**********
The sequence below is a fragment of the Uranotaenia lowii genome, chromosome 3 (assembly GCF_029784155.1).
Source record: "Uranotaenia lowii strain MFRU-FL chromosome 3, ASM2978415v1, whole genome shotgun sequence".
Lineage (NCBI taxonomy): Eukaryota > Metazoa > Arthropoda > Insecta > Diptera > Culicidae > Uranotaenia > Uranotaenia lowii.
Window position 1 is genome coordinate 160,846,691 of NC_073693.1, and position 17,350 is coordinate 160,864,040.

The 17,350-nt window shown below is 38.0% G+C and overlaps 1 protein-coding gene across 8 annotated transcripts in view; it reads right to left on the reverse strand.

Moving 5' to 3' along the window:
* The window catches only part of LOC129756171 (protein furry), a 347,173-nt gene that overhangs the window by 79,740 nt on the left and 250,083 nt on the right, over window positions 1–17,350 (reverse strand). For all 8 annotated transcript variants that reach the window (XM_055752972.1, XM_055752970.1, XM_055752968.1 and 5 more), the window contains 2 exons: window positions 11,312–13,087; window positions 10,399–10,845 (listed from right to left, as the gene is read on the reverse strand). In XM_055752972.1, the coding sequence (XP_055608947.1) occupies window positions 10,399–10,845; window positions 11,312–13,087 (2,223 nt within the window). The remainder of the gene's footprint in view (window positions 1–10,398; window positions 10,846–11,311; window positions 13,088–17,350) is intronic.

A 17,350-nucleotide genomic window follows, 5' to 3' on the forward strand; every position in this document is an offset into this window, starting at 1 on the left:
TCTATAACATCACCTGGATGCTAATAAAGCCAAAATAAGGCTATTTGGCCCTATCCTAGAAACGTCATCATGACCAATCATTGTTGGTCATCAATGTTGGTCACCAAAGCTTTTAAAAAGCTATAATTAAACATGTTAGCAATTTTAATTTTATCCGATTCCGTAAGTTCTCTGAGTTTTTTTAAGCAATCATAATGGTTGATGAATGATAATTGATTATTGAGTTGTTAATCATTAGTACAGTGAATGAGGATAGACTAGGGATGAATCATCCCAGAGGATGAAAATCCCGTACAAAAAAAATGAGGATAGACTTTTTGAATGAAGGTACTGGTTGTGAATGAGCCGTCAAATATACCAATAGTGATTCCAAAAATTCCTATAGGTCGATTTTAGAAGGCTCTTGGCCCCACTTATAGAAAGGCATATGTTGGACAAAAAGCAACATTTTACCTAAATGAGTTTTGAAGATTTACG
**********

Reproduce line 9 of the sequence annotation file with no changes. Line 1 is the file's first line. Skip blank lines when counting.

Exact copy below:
TCTATAACATCACCTGGATGCTAATAAAGCCAAAATAAGGCTATTTGGCCCTATCCTAGAAACGTCATCATGACCAATCATTGTTGGTCATCAATGTTGGTCACCAAAGCTTTTAAAAAGCTATAATTAAACATGTTAGCAATTTTAATTTTATCCGATTCCGTAAGTTCTCTGAGTTTTTTTAAGCAATCATAATGGTTGATGAATGATAATTGATTATTGAGTTGTTAATCATTAGTACAGTGAATGAGGATAGACTAGGGATGAATCATCCCAGAGGATGAAAATCCCGTACAAAAAAAATGAGGATAGACTTTTTGAATGAAGGTACTGGTTGTGAATGAGCCGTCAAATATACCAATAGTGATTCCAAAAATTCCTATAGGTCGATTTTAGAAGGCTCTTGGCCCCACTTATAGAAAGGCATATGTTGGACAAAAAGCAACATTTTACCTAAATGAGTTTTGAAGATTTACG